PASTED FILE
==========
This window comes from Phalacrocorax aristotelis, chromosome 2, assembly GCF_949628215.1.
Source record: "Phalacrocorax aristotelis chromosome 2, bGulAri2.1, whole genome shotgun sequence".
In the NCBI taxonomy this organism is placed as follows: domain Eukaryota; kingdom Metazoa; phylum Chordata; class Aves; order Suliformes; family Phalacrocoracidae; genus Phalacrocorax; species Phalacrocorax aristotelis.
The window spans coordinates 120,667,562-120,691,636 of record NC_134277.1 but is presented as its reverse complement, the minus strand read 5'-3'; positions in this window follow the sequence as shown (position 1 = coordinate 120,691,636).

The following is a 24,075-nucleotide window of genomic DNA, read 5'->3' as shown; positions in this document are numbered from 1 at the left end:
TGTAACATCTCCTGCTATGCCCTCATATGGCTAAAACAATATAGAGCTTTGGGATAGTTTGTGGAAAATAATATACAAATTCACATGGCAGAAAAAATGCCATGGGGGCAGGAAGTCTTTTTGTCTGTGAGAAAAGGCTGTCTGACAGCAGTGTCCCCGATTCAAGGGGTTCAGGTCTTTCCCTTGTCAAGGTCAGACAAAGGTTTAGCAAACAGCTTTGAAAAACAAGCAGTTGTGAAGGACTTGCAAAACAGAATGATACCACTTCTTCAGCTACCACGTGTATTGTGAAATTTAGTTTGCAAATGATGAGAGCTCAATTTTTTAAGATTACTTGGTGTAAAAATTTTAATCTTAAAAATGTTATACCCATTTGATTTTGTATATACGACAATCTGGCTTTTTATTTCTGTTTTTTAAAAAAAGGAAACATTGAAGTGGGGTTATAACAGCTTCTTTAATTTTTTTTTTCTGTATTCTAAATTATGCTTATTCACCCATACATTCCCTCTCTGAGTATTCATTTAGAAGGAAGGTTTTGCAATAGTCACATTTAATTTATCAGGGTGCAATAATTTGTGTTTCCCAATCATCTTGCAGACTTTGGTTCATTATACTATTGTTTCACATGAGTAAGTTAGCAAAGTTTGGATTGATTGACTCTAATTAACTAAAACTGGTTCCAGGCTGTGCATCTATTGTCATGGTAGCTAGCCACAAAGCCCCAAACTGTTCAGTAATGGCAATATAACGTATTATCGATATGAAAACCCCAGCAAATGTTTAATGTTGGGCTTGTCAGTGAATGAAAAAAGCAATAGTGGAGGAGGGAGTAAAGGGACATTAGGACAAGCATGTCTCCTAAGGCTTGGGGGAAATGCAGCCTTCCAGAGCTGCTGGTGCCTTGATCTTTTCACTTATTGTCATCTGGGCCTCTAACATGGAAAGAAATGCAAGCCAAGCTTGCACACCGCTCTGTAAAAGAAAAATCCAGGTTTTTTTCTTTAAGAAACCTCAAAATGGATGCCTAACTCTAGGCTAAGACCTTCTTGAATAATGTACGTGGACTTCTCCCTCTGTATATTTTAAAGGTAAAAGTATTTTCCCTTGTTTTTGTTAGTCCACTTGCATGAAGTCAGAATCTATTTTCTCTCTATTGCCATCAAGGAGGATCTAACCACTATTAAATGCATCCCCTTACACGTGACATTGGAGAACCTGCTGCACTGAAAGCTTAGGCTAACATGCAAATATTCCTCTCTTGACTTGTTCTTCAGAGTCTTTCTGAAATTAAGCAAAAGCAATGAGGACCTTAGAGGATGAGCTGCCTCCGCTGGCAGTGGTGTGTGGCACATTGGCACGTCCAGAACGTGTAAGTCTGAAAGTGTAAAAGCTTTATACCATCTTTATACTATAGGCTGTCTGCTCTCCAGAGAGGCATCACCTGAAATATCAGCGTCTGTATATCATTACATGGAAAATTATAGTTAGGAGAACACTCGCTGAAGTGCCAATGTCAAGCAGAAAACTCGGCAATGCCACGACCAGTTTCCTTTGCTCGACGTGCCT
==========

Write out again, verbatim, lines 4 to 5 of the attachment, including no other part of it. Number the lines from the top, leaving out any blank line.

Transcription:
The window spans coordinates 120,667,562-120,691,636 of record NC_134277.1 but is presented as its reverse complement, the minus strand read 5'-3'; positions in this window follow the sequence as shown (position 1 = coordinate 120,691,636).

The following is a 24,075-nucleotide window of genomic DNA, read 5'->3' as shown; positions in this document are numbered from 1 at the left end: